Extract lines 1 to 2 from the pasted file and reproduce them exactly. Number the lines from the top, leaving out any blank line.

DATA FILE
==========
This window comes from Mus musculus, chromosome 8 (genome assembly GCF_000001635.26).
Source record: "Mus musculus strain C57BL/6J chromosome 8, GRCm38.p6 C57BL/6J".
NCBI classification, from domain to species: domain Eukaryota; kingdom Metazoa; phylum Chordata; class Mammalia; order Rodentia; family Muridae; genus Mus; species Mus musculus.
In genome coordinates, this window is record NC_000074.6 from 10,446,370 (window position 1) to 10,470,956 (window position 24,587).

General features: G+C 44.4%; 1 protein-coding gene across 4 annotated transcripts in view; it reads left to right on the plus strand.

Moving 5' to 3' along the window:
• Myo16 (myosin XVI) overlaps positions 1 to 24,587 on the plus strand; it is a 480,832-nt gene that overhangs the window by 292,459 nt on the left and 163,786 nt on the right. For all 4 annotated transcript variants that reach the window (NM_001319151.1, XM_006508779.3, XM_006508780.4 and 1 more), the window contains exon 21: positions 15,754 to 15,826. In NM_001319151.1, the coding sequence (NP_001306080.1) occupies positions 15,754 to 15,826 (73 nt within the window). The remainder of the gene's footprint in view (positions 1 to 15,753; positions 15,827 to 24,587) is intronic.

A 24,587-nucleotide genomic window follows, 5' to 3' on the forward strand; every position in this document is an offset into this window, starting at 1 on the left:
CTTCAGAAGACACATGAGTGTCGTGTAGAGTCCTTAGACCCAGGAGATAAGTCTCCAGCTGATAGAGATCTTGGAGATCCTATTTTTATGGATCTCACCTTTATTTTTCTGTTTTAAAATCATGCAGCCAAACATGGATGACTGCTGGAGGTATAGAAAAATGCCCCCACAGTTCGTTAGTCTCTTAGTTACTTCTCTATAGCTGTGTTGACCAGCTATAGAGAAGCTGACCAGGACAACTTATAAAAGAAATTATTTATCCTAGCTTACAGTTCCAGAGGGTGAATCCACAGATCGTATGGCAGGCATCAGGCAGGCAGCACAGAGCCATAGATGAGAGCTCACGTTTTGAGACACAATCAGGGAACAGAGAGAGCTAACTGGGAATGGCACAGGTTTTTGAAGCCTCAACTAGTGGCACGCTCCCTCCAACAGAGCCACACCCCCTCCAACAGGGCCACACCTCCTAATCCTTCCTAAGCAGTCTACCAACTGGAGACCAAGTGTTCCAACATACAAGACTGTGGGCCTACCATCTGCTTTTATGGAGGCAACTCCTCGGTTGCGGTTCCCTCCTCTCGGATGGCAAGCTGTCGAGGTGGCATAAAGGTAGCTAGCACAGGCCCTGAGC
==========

This window comes from Mus musculus, chromosome 8 (genome assembly GCF_000001635.26).
Source record: "Mus musculus strain C57BL/6J chromosome 8, GRCm38.p6 C57BL/6J".